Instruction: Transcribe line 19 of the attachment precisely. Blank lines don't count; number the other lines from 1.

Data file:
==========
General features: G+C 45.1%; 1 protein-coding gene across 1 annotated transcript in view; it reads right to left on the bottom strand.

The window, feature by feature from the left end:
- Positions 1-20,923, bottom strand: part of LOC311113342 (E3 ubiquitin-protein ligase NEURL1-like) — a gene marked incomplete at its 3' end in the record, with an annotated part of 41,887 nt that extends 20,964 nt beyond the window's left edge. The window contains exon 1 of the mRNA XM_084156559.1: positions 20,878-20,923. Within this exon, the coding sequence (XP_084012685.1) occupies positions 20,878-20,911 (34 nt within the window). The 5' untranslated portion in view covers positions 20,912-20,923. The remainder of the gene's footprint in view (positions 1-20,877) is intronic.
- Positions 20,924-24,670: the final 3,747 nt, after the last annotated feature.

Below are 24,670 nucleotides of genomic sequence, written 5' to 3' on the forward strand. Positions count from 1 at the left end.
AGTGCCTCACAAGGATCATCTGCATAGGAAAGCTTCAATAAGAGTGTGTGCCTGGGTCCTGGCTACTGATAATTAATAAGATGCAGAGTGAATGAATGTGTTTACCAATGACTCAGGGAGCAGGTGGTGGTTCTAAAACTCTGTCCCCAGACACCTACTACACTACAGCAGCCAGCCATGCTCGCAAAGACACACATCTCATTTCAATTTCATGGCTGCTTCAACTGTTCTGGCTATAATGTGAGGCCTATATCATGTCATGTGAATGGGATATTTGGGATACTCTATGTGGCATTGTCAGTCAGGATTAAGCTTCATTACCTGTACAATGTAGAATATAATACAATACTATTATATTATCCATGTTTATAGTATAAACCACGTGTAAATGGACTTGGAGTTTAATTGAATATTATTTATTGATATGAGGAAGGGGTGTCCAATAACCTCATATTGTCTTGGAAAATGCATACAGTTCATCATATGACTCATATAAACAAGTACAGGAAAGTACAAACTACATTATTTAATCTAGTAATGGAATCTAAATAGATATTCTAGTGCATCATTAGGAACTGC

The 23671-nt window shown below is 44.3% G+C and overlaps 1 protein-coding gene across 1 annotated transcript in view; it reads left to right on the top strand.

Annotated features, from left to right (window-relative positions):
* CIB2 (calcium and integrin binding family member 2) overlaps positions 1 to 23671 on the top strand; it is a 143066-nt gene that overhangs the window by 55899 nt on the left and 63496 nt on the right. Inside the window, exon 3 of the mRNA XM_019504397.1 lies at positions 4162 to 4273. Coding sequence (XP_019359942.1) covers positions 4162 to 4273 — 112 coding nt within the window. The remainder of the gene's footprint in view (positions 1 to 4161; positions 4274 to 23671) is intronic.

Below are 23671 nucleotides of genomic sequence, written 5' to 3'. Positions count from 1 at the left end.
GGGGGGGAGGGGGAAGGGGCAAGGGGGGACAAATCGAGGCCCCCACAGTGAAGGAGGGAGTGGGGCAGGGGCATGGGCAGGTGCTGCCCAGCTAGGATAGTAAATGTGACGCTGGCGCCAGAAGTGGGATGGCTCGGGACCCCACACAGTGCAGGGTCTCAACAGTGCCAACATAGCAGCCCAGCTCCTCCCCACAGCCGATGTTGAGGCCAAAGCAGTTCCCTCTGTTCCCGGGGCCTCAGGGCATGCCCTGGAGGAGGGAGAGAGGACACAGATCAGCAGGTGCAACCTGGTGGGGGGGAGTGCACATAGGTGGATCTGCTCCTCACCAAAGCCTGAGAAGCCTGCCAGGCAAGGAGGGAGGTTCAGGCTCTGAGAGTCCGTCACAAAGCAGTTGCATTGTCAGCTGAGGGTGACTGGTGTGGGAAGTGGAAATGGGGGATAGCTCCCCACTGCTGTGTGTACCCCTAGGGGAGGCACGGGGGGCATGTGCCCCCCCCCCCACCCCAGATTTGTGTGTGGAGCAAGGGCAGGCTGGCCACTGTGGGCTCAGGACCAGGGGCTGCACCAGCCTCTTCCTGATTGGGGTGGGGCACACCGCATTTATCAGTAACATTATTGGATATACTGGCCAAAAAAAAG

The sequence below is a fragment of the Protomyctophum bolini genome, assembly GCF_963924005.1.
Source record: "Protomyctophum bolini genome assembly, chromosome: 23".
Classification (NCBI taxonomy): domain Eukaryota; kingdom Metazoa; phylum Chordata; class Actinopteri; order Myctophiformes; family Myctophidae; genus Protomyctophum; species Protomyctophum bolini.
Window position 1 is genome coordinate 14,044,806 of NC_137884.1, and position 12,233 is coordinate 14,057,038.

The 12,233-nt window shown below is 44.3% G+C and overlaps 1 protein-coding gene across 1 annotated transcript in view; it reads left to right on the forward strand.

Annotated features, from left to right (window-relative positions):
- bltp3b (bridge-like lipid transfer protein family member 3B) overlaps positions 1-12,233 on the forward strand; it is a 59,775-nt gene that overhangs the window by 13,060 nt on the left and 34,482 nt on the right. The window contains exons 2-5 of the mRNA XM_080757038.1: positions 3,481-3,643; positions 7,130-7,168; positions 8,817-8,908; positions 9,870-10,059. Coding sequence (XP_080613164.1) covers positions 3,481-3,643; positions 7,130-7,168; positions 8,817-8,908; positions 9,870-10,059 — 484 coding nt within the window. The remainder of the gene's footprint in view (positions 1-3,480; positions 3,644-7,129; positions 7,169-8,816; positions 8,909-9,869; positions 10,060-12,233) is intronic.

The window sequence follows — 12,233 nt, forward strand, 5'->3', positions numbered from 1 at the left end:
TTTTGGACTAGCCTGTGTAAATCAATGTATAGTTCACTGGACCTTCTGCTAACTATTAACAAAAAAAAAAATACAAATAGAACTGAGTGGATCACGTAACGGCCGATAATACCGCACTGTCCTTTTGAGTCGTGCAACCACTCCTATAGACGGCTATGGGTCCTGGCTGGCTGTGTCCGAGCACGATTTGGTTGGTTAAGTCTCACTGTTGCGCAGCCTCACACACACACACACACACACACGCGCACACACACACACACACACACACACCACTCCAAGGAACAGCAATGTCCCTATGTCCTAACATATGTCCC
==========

The window sequence follows — 12,233 nt, forward strand, 5'->3', positions numbered from 1 at the left end: